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The Briefing

  • A person’s carbon footprint is substantial, with activities such as food consumption creating as much as 4,500 g of CO₂ emissions daily.
  • By purchasing carbon credits from Carbon Streaming Corporation, you can offset your own emissions and fund positive climate action.

Your Everyday Carbon Footprint

While many large businesses and countries have committed to net-zero goals, it is essential to acknowledge that your everyday activities also contribute to global emissions.

In this graphic, sponsored by Carbon Streaming Corporation, we will explore how the choices we make and the products we use have a profound impact on our carbon footprint.

Carbon Emissions by Activity

Here are some of the daily activities and products of the average person and their carbon footprint, according to Clever Carbon.

Household Activities & ProductsCO2 Emissions (g)
💡 Standard Light Bulb (100 watts, four hours)172 g
📱 Mobile Phone Use (195 minutes per day)*189 g
👕 Washing Machine (0.63 kWh)275 g
🔥 Electric Oven (1.56 kWh)675 g
♨️ Tumble Dryer (2.5 kWh)1,000 g
🧻 Toilet Roll (2 ply)1,300 g
🚿 Hot Shower (10 mins)2,000 g
🚙 Daily Commute (one hour, by car)3,360 g
🍽️ Average Daily Food Consumption (three meals of 600 calories)4,500 g
*Phone use based on yearly use of 69kg per the source, Reboxed

Your choice of transportation plays a crucial role in determining your carbon footprint. For instance, a 15 km daily commute to work on public transport generates an average of 1,464 g of CO₂ emissions. Compared to 3,360 g—twice the volume for a journey the same length by car.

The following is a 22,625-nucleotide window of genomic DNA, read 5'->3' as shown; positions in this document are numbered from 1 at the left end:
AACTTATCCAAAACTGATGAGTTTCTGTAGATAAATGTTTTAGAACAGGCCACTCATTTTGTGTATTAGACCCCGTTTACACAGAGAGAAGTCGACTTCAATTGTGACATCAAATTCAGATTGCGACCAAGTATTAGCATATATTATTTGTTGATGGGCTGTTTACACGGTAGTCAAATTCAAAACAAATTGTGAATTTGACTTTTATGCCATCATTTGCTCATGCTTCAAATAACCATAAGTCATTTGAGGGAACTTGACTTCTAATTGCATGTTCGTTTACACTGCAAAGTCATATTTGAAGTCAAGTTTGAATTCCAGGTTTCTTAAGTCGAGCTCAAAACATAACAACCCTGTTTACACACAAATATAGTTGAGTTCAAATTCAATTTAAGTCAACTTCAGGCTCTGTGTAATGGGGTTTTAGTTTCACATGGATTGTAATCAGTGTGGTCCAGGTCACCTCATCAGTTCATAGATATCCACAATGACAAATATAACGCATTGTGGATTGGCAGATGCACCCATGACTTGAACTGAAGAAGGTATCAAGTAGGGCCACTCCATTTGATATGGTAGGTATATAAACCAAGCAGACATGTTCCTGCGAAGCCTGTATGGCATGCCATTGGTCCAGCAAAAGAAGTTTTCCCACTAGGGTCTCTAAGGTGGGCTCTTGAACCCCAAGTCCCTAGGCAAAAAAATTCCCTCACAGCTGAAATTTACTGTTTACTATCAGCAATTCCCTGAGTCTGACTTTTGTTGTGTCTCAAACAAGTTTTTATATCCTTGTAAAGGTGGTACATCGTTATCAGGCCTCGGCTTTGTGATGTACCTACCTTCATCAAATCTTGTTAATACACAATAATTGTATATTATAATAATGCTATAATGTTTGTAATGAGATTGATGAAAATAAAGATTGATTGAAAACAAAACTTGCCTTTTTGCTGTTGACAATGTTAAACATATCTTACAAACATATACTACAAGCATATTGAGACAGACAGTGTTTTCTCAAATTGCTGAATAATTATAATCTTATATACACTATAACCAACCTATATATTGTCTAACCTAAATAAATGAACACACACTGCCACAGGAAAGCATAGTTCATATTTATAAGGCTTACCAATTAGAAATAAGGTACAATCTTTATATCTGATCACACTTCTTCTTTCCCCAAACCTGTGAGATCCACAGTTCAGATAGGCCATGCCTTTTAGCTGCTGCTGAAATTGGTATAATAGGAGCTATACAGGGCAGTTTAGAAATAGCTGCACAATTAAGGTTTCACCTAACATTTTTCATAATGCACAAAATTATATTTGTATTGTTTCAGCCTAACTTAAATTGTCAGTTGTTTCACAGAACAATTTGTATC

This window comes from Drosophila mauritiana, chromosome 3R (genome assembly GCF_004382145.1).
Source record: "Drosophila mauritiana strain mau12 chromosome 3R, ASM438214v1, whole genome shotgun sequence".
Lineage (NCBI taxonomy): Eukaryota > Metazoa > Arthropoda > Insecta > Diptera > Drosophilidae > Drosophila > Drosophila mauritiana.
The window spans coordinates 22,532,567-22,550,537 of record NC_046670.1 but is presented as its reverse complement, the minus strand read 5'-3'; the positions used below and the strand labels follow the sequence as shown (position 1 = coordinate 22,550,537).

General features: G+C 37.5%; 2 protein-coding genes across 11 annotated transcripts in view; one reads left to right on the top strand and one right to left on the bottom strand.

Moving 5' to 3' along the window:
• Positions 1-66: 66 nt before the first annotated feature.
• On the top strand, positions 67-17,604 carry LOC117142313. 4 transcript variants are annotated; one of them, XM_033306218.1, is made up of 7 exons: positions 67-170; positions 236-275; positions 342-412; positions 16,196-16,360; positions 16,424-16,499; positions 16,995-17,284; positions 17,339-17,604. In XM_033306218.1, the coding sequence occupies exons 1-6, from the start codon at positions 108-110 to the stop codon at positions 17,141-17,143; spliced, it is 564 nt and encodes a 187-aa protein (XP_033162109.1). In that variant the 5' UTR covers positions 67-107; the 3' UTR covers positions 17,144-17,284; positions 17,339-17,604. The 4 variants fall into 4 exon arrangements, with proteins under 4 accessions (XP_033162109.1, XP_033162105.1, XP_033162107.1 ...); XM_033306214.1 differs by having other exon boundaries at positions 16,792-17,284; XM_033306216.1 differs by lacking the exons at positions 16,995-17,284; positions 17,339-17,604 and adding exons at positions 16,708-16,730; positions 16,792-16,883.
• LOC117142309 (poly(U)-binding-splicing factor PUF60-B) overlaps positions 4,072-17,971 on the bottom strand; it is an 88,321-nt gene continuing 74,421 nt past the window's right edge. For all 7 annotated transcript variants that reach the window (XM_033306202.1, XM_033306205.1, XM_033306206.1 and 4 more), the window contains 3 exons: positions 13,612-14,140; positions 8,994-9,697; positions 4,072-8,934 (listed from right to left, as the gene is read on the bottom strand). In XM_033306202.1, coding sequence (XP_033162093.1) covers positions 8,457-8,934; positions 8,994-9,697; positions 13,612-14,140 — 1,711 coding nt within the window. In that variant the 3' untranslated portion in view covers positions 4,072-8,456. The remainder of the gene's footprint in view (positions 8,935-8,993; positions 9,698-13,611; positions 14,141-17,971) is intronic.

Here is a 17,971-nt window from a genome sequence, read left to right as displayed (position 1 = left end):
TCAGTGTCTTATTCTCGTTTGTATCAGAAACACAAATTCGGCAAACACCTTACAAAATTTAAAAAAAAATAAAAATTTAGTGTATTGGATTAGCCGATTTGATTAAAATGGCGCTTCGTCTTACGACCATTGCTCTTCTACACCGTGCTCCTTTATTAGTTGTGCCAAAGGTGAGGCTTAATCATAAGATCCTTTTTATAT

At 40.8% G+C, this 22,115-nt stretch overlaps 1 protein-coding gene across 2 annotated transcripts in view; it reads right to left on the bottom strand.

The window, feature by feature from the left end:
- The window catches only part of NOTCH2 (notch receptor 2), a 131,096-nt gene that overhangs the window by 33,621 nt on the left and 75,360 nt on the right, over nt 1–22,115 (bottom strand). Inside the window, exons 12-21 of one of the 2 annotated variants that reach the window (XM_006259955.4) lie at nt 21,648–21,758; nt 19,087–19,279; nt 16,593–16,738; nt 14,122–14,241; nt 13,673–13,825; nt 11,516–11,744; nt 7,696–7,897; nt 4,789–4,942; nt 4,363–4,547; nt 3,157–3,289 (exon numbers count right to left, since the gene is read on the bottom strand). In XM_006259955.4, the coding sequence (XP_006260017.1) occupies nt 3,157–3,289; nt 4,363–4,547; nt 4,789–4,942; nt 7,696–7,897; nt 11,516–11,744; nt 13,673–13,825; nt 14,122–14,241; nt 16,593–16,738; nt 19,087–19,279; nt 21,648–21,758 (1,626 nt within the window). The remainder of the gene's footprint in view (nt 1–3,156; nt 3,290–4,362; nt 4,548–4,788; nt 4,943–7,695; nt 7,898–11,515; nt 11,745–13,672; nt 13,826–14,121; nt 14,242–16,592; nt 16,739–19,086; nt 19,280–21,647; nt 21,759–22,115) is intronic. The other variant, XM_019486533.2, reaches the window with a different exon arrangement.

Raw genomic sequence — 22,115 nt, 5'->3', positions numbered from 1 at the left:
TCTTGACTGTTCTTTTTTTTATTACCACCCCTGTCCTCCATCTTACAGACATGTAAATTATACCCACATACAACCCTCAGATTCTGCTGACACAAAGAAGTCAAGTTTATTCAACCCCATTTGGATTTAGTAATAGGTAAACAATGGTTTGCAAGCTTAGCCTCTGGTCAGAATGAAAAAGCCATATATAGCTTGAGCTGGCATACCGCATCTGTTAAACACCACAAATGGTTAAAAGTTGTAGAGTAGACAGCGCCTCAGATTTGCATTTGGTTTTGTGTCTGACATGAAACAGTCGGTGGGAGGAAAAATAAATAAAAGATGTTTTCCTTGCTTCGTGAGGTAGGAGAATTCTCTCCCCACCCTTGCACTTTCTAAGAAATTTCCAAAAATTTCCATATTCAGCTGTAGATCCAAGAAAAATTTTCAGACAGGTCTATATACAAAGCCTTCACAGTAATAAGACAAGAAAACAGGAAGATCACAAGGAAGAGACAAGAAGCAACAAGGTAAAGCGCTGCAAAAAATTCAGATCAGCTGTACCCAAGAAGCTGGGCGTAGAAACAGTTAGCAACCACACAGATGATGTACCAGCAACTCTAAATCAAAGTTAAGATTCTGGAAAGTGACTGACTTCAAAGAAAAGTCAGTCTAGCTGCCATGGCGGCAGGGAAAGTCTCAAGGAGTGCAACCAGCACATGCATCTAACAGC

By opting for more sustainable modes of transport, such as cycling, walking, or public transportation, you can significantly reduce your carbon footprint.

Addressing Your Carbon Footprint

One way to compensate for your emissions is by purchasing high-quality carbon credits. 

Carbon credits are used to help fund projects that avoid, reduce or remove CO₂ emissions. This includes nature-based solutions such as reforestation and improved forest management, or technology-based solutions such as the production of biochar and carbon capture and storage (CCS).

While carbon credits offer a potential solution for individuals to help reduce global emissions, public awareness remains a significant challenge. A BCG-Patch survey revealed that only 34% of U.S. consumers are familiar with carbon credits, and only 3% have purchased them in the past.

About Carbon Streaming

By financing the creation or expansion of carbon projects, Carbon Streaming Corporation secures the rights to future carbon credits generated by these sustainable projects. You can then purchase these carbon credits to help fund climate solutions around the world and compensate for your own emissions. 

Ready to get involved?

>> Learn more about purchasing carbon credits at Carbon Streaming